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As exciting as the idea of Michael Jordan playing for the Washington Wizards may have sounded, NBA fans likely felt let down by the early weeks of 2002.

Jordan, who returned to the NBA in the fall of 2001, played far better in Washington than people will admit, even if he wasn’t the explosive player that he was in Chicago. Those who attended the 2002 NBA All-Star Game saw just how old Jordan, who was about to turn 39, had become.

Michael Jordan missed a dunk in the 2002 NBA All-Star Game

Washington Wizards guard Michael Jordan (L) during the 2002 NBA All-Star Game.
Washington Wizards star Michael Jordan (L) during the 2002 NBA All-Star Game. | Tom Mihalek/AFP via Getty Images

After spending three seasons in retirement, Michael Jordan returned to basketball for the 2001-02 season.

Because the NBA All-Star Game is a popularity contest, Jordan was among the players elected to a starting position. The Eastern Conference’s starting five included Jordan, Nets star point guard Jason Kidd, and the iconic Allen Iverson, among others.

All eyes were naturally on Jordan, who was playing in his 13th All-Star Game. Jordan came into the game averaging 25.1 points, 6.2 rebounds, and 5.3 assists on the Wizards.

Jordan got his chance to shine in the first quarter, receiving the ball without a defender in sight. He leaped into the air, and fans prepared to celebrate yet another iconic Jordan dunk.

Unfortunately for Jordan, he missed the dunk. The ball clanked off the side of the rim and landed out of bounds. Footage exists on YouTube of Marv Albert, calling the game for TNT, reacting in shock as the ball rolled away and the cameras caught Jordan grinning.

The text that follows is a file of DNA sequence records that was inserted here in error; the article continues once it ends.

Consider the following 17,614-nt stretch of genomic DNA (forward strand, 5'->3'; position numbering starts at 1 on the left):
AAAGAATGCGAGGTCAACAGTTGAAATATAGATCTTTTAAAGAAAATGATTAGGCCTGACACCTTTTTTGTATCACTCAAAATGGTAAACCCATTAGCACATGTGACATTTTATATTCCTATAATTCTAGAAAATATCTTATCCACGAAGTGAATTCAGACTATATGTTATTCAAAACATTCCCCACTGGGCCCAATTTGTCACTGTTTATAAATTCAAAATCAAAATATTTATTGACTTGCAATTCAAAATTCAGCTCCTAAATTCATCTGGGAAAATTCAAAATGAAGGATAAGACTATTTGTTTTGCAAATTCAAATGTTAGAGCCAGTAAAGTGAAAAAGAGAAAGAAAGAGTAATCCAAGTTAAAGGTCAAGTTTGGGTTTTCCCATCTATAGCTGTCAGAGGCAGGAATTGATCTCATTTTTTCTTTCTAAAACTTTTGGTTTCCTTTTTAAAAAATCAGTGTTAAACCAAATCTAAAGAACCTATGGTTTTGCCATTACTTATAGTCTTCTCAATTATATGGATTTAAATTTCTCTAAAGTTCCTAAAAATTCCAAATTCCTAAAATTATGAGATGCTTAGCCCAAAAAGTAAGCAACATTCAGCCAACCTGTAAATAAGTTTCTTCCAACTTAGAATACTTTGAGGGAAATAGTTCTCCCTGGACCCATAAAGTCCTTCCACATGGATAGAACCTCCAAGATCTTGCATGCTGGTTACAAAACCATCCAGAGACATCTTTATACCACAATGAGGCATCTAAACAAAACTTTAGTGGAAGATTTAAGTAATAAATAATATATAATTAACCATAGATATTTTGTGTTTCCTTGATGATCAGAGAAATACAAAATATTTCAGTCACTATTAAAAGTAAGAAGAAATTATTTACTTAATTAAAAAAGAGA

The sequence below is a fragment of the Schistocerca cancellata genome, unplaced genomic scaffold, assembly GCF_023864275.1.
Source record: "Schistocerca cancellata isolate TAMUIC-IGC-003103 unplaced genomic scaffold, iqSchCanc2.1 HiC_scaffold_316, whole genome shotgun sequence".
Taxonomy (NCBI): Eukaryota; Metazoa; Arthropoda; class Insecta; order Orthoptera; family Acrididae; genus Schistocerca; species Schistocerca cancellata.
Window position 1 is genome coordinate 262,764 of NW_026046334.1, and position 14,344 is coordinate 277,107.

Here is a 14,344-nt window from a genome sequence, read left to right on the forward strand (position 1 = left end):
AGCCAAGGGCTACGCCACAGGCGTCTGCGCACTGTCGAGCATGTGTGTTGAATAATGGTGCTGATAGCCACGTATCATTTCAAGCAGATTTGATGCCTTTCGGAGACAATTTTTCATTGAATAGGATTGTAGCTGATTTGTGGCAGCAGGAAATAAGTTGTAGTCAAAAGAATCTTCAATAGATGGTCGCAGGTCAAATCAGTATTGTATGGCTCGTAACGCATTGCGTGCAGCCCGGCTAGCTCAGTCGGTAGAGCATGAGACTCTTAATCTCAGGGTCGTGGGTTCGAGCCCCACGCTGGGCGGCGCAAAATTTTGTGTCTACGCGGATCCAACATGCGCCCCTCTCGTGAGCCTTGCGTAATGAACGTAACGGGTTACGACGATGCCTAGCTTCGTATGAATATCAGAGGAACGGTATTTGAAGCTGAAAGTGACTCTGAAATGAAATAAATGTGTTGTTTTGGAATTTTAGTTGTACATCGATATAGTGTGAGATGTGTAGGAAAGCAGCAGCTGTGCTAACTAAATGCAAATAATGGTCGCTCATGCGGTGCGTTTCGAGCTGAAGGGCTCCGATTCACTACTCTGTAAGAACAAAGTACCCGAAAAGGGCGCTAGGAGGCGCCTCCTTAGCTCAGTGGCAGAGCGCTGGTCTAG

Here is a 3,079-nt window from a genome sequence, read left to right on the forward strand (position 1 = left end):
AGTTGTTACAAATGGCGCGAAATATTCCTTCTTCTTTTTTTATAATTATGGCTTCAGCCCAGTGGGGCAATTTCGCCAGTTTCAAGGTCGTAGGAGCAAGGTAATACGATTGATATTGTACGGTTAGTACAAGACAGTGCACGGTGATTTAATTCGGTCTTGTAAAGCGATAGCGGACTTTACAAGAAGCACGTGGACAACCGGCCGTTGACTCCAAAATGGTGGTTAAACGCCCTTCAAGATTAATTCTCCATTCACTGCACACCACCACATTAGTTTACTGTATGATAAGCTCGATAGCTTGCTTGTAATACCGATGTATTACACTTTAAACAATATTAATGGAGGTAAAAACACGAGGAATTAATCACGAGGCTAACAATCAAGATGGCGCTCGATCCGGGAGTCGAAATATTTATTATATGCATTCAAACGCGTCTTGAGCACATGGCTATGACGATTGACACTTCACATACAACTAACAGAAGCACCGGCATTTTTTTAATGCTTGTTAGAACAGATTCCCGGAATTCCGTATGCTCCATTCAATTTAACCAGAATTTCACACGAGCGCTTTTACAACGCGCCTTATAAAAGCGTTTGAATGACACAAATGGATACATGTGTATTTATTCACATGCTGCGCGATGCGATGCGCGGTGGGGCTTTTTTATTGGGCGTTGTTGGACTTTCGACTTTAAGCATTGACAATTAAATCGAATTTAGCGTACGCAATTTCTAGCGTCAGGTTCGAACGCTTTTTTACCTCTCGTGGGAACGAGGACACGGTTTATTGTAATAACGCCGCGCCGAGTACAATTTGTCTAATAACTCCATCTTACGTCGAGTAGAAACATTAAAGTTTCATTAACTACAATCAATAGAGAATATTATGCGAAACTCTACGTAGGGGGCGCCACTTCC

Jordan had an overall game to forget that year

Kobe Bryant took over the 2002 NBA All-Star Game, scoring 31 points and winning MVP honors.

Bryant’s excellent performance allowed Jordan’s underwhelming outing to go under the radar. Jordan finished the night with eight points, four rebounds, three assists, and two steals in 22 minutes. He only made four of his 13 shots.

The Western Conference won, 135-120, at First Union Center in Philadelphia. That disappointing night in the City of Brotherly Love wasn’t Jordan’s final All-Star Game, however.

Jordan played better in the 2003 All-Star Game


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Amid his final season in the NBA, it made sense that Jordan would once again earn starting honors in the 2003 NBA All-Star Game.

Jordan played better than he did the year before, scoring 20 points and grabbing five rebounds in 36 minutes. He added two assists and two steals, although he only shot 9-of-27 from the field.

The Western Conference won, 155-145, in double overtime. Yes, a meaningless exhibition game in the middle of February went two overtime periods. There are no ties in the All-Star Game, not when there is money and viewers at stake.

That was it for Jordan, and he played in his final NBA game two months later. Unless, of course, he wants to come out of retirement and play alongside LaMelo Ball on the Charlotte Hornets one day.

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